Oil prices fell more than 1 percent on Friday, posting a second straight week of losses, on worries that U.S. President Donald Trump's decision to abandon a climate pact could spark more crude drilling in the United States, worsening a global glut.
U.S. West Texas Intermediate crude futures settled 77 cents, or 1.5 percent, lower at $47.66 per barrel. Benchmark Brent crude futures were trading at $50.10 a barrel by 3:39 p.m. ET (1939 GMT), down 53 cents, or 1.1 percent.
Both contracts were down about 4 percent on the week.
Market analysts are troubled by a growth in U.S. crude production that is straining efforts from the Organization of the Petroleum Exporting Countries to reduce global oversupply.
U.S. drillers this week added 11 rigs, in a record stretch of 20 straight weeks of additions, data from energy services company Baker Hughes showed.
Trump's withdrawal from the Paris agreement, the landmark 2015 global pact to fight climate change, drew condemnation from Washington's allies and many in the energy industry - and sparked fears that U.S. oil production could expand more rapidly than it is currently.
Trump seems to be removing any barriers he can find that would obstruct growth of crude oil or natural gas, said Stewart Glickman, energy equity analyst at CFRA in New York.
"Its kind of ironic because by doing that youre encouraging more volumes to come out of the ground."
U.S. crude production last week was up by nearly 500,000 barrels per day (bpd) from year-earlier levels and hit 9.34 million bpd, its highest since August 2015.
U.S. output is expected to keep rising, as the U.S. Energy Information Administration forecasts production of about 10 million bpd next year.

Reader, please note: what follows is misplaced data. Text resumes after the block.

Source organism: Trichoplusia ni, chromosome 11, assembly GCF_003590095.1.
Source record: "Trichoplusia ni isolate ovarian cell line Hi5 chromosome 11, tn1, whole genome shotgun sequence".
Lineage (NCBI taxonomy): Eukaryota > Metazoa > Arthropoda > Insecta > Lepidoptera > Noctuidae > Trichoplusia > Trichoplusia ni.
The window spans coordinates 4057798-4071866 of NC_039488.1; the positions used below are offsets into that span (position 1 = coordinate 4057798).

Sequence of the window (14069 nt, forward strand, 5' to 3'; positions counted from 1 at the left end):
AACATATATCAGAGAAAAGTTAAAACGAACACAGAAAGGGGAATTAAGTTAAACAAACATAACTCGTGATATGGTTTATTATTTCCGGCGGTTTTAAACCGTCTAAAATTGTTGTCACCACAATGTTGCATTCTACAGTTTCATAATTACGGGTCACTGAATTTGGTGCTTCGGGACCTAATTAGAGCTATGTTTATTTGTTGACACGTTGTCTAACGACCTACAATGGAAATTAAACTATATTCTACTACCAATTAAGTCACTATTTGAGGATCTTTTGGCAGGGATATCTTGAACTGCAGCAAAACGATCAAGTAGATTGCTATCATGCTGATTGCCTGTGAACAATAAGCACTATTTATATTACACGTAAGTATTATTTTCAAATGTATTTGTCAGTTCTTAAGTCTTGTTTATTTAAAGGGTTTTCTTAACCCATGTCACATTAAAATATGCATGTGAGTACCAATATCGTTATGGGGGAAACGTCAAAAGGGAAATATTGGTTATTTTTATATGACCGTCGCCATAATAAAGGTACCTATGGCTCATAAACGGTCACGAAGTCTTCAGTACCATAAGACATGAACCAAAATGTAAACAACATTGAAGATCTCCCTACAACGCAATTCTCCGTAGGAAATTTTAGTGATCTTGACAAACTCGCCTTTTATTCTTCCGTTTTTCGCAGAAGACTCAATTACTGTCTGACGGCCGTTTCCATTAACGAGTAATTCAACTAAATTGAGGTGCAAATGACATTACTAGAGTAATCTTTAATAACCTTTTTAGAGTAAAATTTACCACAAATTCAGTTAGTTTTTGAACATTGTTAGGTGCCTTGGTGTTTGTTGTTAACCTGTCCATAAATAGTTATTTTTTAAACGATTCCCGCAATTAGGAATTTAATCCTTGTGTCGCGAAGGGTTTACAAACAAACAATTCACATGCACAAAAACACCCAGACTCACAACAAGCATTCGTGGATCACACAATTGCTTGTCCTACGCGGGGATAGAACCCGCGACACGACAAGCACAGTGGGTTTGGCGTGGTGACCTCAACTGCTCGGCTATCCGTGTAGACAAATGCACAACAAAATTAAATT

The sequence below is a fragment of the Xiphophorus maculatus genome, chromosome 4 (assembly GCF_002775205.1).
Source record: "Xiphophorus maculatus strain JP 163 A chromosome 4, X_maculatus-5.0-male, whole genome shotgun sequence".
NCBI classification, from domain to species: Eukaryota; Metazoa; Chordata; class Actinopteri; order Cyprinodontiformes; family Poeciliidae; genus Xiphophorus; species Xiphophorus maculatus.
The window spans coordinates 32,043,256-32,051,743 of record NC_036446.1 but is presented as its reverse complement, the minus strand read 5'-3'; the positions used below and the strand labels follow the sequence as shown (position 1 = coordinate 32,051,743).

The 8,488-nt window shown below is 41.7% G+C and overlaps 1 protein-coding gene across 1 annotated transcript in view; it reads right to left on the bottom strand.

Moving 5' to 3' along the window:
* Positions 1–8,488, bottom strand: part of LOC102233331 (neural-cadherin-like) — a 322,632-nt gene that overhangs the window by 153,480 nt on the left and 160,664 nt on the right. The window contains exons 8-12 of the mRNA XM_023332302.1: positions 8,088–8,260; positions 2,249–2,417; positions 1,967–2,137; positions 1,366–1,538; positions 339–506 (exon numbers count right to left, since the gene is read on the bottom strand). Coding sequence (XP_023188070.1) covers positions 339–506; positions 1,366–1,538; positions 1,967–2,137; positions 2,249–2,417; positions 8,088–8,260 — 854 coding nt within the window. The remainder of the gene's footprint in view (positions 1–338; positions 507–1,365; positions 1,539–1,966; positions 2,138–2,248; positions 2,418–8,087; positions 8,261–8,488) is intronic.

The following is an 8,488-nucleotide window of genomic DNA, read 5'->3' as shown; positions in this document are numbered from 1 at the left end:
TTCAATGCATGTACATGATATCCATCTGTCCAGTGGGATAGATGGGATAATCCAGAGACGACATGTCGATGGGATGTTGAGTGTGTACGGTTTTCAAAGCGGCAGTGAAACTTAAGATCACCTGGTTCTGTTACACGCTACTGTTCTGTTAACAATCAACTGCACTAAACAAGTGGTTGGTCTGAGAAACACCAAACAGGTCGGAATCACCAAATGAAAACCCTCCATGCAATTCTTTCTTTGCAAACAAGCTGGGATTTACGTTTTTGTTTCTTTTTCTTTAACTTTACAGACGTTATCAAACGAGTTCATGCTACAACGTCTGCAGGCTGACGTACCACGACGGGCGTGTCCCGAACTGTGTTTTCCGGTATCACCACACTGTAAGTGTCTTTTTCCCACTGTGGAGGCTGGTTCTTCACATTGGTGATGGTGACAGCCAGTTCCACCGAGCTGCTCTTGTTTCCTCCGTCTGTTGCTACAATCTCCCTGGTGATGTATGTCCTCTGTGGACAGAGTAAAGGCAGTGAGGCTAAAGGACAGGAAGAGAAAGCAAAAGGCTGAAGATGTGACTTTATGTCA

On Friday, Igor Sechin, chief of Russia's largest oil producer, Rosneft, said U.S. oil producers could add up to 1.5 million bpd to world oil output next year. He questioned the efficiency of OPEC-led output cuts, saying oil producers were losing market share to U.S. firms, which are not part of the deal.
Last week OPEC and some non-OPEC producers extended a deal to cut 1.8 million bpd in supply until March 2018. Oil prices are down around 10 percent since the extension, and OPEC officials have since suggested they may deepen the cuts.
Rising output from OPEC members Nigeria and Libya, which are exempt from the deal, is also undercutting the attempt to limit production.
Investors have been edgy due to the slow decline in inventories worldwide. On Friday, demand for bearish puts expiring in March 2018 spiked, indicating traders and investors are already protecting against a more aggressive drop in price once OPEC's joint supply deal expires.
U.S. crude stockpiles were down by 6.4 million barrels in the week to May 26, compared with analysts' expectations for a decrease of 2.5 million barrels.
"That's relatively higher than the average draws we've seen, so you would have thought that crude would have fared a little better," said CFRA's Glickman.
— CNBC's Tom DiChristopher contributed to this report.